August Recipe of the Month!

I’m writing this from Maine. I know. Woe is me. It’s a pretty sweet deal and great family tradition. My mom rents a camp (that’s what they’re called—an unwinterized cottage with very few amenities, hard to come by these days) right on the water along the Midcoast, and I get to go for a part of that every year, and now with my husband. My one job is the cooking. Bus(wo)man’s holiday? Nah. I never tire of cooking. And the one thing I always make is fish chowder. I make it first and make again so I leave a ton for her to keep eating after we leave. I don’t vary the recipe much, sometimes the (local) fish is different, sometimes I’ll try a different kind of potato, and occasionally I add corn. I grew up on Long Island but I come from a long line of New Englanders. This is my dad’s recipe, but it’s so simple I suppose it could be anyone’s. Chowder is not complicated but most people add too much to it, especially thickeners. Don’t add any flour or cornstarch unless you want something akin to wallpaper paste (it’s a milk-based soup, it is not supposed to be thick!). And even though it’s hot out, it’s not too rich so makes a nice summer supper. So go on, channel your inner Yankee and give this a try!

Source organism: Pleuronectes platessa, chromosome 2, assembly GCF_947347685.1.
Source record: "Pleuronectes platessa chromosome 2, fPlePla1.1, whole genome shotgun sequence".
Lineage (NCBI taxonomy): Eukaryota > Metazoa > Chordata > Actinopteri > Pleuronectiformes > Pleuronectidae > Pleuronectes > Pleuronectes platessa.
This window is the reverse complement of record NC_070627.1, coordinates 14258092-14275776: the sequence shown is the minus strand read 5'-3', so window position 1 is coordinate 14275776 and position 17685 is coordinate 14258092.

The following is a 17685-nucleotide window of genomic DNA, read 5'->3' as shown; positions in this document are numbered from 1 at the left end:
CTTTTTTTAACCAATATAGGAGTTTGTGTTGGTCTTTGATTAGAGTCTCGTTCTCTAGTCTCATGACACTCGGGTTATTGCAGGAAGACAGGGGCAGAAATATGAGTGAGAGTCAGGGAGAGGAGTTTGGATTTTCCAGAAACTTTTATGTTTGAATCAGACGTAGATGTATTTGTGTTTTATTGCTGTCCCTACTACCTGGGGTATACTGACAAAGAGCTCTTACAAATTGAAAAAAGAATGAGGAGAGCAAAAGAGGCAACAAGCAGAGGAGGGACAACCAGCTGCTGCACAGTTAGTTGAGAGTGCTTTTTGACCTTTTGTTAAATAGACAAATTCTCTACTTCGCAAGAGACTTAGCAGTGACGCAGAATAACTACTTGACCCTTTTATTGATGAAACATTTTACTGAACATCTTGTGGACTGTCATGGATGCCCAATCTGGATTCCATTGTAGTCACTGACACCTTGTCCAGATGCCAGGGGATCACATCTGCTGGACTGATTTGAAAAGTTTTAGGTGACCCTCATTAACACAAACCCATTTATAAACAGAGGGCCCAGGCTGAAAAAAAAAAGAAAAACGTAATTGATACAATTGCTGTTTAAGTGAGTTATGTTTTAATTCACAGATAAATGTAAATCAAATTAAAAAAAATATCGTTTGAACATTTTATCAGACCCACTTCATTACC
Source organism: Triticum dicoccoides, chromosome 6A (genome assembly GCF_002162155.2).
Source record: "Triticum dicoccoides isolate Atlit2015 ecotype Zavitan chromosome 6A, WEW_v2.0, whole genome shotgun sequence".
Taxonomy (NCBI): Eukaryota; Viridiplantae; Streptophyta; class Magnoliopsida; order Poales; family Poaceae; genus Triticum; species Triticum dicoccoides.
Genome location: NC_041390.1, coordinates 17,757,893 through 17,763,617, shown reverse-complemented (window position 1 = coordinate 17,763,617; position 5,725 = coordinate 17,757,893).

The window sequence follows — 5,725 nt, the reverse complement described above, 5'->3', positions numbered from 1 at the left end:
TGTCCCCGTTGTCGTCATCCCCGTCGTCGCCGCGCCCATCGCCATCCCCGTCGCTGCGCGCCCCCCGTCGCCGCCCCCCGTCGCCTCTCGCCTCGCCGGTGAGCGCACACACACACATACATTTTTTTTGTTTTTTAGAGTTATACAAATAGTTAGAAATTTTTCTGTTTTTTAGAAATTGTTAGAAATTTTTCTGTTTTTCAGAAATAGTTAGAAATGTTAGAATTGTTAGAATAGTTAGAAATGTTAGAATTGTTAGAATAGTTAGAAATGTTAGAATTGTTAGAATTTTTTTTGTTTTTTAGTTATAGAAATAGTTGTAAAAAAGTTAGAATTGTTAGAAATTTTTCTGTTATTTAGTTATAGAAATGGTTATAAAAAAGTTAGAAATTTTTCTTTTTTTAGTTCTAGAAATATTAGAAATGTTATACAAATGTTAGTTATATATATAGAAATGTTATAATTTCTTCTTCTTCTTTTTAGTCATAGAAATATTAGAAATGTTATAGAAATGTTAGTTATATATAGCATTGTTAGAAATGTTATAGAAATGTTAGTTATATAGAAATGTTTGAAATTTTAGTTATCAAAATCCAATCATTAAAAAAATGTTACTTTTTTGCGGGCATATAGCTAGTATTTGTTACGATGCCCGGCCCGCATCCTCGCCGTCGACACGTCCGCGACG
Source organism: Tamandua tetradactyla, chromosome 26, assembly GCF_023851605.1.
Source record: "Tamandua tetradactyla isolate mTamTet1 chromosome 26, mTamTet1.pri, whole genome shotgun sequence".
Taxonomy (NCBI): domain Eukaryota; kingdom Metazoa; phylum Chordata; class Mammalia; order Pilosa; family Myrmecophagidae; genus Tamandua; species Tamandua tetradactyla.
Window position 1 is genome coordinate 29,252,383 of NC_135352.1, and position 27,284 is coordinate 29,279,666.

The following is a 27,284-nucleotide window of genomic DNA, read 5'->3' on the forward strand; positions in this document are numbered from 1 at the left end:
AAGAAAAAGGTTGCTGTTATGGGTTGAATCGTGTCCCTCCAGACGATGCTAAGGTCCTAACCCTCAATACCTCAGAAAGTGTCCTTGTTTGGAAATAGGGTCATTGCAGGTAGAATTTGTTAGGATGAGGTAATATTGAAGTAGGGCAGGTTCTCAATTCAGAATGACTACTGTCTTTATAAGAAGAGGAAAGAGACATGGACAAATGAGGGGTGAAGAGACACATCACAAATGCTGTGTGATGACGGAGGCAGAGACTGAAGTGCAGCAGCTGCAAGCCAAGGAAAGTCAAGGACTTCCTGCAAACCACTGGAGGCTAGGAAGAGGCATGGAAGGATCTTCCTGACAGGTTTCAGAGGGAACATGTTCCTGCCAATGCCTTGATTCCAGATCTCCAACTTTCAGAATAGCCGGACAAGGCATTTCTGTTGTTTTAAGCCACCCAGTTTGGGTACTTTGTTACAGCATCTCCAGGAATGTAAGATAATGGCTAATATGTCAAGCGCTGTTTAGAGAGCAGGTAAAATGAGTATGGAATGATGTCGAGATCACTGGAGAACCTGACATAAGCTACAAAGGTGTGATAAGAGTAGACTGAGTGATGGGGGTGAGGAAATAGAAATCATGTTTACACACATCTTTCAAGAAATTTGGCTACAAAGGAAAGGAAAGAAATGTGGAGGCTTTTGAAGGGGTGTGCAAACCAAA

New England Fish Chowder

If you are pescatarian, omit the pork fat and use vegetable oil or butter. If you are vegetarian, omit the fish too and just add 4 ears of corn scraped off the cob.

Yield: 8 servings

½ lb. salt pork (or bacon if you can’t find salt pork)
2 large onions, roughly chopped
2 large starchy potatoes, such as Russet, cut into 1” dice
½ gallon whole milk
1 pound white fish, such as cod, haddock or hake, diced into bite-sized chunks
Chopped herbs, such as parsley and chives, for garnish

Remove the rind of the pork fat back if still intact and reserve.  Cut the remaining pork into ¼” dice.  (If there’s time, freeze the pork for an hour and it will be easier to cut). Heat a heavy-bottomed soup pot over medium-high heat and add the rind and diced pork fat.  Cook until the pork cubes are golden brown and crisp.  Drain on a paper-towel lined plate and reserve for garnish.  Leave the rind in the pan.  Carefully remove excess fat from the pan, saving it for another use, leaving about ¼ cup or a thin coating along the bottom of the pan.  Add the onions and cook until softened but not brown, about 10 minutes.  Add the potatoes, milk and a pinch or two of salt. Simmer until the potatoes are tender but not falling apart (insert a knife to check for doneness), about 15 minutes.  Add the fish and simmer until cooked through, about 5 minutes. Taste for salt.  A good amount of freshly cracked black pepper is traditional and delicious.  Discard rind.

Ladle soup into bowls.  Sprinkle with the reserved pork fat and herbs.  Serve with a salad and good crusty bread. 

Variations:
Clam chowder: add one can of chopped clams and 3 dozen fresh clams to the pot and simmer until they open.  Discard any that do not open.

Lobster chowder: Cook two lobsters and remove the meat. Stir in just before serving.
A mixture of both clams and fish is also delicious!